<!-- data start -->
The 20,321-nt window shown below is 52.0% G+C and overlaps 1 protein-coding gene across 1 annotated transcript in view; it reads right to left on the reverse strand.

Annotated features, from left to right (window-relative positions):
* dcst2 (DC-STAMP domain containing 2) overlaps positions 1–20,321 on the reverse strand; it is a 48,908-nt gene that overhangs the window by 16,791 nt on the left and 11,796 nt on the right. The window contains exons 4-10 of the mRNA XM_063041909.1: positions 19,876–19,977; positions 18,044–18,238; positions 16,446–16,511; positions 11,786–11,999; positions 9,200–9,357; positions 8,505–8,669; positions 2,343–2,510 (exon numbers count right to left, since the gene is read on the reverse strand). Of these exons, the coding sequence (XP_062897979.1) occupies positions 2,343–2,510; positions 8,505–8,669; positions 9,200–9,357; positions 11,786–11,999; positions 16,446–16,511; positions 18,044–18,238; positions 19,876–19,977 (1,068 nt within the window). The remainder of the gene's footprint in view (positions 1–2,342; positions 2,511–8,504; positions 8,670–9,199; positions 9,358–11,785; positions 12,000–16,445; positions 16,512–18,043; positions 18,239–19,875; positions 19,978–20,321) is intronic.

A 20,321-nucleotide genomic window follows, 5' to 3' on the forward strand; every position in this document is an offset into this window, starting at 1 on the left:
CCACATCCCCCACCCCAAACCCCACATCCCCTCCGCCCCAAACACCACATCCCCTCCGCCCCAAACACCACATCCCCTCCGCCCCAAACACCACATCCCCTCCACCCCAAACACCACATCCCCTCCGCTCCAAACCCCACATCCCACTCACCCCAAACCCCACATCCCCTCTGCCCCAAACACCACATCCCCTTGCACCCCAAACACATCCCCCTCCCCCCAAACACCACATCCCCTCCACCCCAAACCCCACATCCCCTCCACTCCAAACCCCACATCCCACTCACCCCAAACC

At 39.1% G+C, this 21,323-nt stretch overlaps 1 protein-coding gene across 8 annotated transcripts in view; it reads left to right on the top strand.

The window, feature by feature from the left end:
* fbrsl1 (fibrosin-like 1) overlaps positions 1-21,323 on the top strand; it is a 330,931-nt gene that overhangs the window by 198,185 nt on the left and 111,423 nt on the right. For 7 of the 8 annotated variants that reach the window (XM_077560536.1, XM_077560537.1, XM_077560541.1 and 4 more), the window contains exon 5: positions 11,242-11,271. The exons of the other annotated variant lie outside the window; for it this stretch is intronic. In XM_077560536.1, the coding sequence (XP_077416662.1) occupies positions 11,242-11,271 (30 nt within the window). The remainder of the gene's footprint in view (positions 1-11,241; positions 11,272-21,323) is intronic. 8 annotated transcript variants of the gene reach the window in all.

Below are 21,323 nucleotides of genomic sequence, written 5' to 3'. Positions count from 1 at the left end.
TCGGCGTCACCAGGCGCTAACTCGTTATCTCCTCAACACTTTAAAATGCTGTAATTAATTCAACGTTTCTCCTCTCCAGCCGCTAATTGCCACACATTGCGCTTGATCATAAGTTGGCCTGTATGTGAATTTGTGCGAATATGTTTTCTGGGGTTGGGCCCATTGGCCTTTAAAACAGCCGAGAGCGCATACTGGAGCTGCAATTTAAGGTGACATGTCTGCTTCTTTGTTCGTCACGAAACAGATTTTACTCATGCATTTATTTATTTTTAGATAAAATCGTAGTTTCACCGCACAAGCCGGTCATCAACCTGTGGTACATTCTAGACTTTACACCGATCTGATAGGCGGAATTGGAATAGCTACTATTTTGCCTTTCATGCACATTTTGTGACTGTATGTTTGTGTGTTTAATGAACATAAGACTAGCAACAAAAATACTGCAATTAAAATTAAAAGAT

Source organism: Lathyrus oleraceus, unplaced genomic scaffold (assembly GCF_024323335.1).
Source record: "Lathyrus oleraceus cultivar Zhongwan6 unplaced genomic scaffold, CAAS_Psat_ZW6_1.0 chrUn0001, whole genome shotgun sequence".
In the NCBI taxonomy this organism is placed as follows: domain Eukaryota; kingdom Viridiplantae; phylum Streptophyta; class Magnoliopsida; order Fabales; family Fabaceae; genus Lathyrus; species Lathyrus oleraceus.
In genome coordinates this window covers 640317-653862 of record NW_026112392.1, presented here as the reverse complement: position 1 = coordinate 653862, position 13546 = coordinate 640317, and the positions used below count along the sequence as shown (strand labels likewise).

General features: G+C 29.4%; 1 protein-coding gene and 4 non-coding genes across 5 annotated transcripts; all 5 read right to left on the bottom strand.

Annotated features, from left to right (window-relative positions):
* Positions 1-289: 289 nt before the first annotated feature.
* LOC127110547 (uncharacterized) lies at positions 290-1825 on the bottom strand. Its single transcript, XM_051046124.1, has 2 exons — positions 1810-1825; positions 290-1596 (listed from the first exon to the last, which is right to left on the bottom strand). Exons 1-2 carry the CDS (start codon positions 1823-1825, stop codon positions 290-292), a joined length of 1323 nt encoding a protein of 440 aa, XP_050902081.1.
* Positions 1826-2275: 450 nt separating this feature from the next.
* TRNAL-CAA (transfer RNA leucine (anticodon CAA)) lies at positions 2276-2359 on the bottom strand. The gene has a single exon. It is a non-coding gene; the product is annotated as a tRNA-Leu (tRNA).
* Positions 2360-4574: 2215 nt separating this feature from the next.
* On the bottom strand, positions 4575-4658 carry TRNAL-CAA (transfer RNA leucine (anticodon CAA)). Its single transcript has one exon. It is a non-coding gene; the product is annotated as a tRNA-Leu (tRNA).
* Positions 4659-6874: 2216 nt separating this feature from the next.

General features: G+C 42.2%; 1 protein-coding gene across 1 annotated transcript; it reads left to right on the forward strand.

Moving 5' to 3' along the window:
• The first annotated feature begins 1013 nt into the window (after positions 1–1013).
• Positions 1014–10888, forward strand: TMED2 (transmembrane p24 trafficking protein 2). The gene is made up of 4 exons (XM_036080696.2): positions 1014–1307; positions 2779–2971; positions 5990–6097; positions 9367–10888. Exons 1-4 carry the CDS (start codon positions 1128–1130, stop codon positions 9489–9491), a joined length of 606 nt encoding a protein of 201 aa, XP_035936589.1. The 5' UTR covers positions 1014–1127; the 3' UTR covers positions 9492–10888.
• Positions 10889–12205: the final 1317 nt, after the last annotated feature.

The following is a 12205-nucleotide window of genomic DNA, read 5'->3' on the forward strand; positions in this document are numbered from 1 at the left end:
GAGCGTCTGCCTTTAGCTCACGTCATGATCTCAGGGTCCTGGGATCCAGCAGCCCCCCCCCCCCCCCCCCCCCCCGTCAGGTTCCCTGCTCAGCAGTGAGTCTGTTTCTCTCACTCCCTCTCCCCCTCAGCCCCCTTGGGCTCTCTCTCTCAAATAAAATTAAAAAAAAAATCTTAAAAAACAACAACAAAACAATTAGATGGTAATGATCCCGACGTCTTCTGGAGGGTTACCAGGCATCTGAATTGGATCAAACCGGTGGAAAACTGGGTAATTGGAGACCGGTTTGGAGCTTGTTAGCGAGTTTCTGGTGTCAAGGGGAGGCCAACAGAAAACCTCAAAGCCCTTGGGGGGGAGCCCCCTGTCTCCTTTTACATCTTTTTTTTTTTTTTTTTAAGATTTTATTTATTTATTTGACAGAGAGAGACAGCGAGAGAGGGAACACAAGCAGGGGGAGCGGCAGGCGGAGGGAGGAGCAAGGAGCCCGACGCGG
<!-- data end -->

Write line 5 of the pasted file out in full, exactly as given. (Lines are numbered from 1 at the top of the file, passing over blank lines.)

CCACATCCCCCACCCCAAACCCCACATCCCCTCCGCCCCAAACACCACATCCCCTCCGCCCCAAACACCACATCCCCTCCGCCCCAAACACCACATCCCCTCCACCCCAAACACCACATCCCCTCCGCTCCAAACCCCACATCCCACTCACCCCAAACCCCACATCCCCTCTGCCCCAAACACCACATCCCCTTGCACCCCAAACACATCCCCCTCCCCCCAAACACCACATCCCCTCCACCCCAAACCCCACATCCCCTCCACTCCAAACCCCACATCCCACTCACCCCAAACC